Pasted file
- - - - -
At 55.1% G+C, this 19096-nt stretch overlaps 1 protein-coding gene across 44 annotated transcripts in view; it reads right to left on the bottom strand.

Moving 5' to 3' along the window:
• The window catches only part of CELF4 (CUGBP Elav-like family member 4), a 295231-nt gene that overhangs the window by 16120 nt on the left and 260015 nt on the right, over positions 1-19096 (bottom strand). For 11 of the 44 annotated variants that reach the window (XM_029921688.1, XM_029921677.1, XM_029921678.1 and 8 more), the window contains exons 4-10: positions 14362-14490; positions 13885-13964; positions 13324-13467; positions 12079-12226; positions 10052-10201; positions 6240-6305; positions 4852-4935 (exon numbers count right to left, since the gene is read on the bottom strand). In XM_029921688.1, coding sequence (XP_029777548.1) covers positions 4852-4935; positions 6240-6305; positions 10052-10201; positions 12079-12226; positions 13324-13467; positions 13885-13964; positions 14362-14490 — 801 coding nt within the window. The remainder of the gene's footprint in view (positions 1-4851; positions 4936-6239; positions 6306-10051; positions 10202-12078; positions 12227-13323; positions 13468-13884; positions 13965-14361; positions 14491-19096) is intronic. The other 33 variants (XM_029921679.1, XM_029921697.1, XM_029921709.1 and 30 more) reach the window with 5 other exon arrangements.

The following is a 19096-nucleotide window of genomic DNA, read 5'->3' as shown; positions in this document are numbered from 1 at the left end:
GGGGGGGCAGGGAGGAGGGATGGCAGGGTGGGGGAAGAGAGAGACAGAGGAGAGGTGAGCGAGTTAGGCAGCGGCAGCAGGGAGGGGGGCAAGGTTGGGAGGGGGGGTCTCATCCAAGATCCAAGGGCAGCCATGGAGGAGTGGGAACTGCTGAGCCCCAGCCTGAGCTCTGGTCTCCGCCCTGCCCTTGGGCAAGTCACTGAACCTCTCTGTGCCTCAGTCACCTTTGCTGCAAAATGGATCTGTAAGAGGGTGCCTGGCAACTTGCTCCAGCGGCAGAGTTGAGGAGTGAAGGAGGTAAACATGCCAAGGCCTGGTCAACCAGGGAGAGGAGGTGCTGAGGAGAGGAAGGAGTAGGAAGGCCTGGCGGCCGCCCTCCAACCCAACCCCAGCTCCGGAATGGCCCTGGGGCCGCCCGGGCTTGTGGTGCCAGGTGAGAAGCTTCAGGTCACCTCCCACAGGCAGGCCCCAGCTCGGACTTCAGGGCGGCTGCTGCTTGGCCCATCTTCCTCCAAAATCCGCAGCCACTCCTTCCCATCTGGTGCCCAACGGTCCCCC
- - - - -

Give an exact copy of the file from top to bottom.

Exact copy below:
At 55.1% G+C, this 19096-nt stretch overlaps 1 protein-coding gene across 44 annotated transcripts in view; it reads right to left on the bottom strand.

Moving 5' to 3' along the window:
• The window catches only part of CELF4 (CUGBP Elav-like family member 4), a 295231-nt gene that overhangs the window by 16120 nt on the left and 260015 nt on the right, over positions 1-19096 (bottom strand). For 11 of the 44 annotated variants that reach the window (XM_029921688.1, XM_029921677.1, XM_029921678.1 and 8 more), the window contains exons 4-10: positions 14362-14490; positions 13885-13964; positions 13324-13467; positions 12079-12226; positions 10052-10201; positions 6240-6305; positions 4852-4935 (exon numbers count right to left, since the gene is read on the bottom strand). In XM_029921688.1, coding sequence (XP_029777548.1) covers positions 4852-4935; positions 6240-6305; positions 10052-10201; positions 12079-12226; positions 13324-13467; positions 13885-13964; positions 14362-14490 — 801 coding nt within the window. The remainder of the gene's footprint in view (positions 1-4851; positions 4936-6239; positions 6306-10051; positions 10202-12078; positions 12227-13323; positions 13468-13884; positions 13965-14361; positions 14491-19096) is intronic. The other 33 variants (XM_029921679.1, XM_029921697.1, XM_029921709.1 and 30 more) reach the window with 5 other exon arrangements.

The following is a 19096-nucleotide window of genomic DNA, read 5'->3' as shown; positions in this document are numbered from 1 at the left end:
GGGGGGGCAGGGAGGAGGGATGGCAGGGTGGGGGAAGAGAGAGACAGAGGAGAGGTGAGCGAGTTAGGCAGCGGCAGCAGGGAGGGGGGCAAGGTTGGGAGGGGGGGTCTCATCCAAGATCCAAGGGCAGCCATGGAGGAGTGGGAACTGCTGAGCCCCAGCCTGAGCTCTGGTCTCCGCCCTGCCCTTGGGCAAGTCACTGAACCTCTCTGTGCCTCAGTCACCTTTGCTGCAAAATGGATCTGTAAGAGGGTGCCTGGCAACTTGCTCCAGCGGCAGAGTTGAGGAGTGAAGGAGGTAAACATGCCAAGGCCTGGTCAACCAGGGAGAGGAGGTGCTGAGGAGAGGAAGGAGTAGGAAGGCCTGGCGGCCGCCCTCCAACCCAACCCCAGCTCCGGAATGGCCCTGGGGCCGCCCGGGCTTGTGGTGCCAGGTGAGAAGCTTCAGGTCACCTCCCACAGGCAGGCCCCAGCTCGGACTTCAGGGCGGCTGCTGCTTGGCCCATCTTCCTCCAAAATCCGCAGCCACTCCTTCCCATCTGGTGCCCAACGGTCCCCC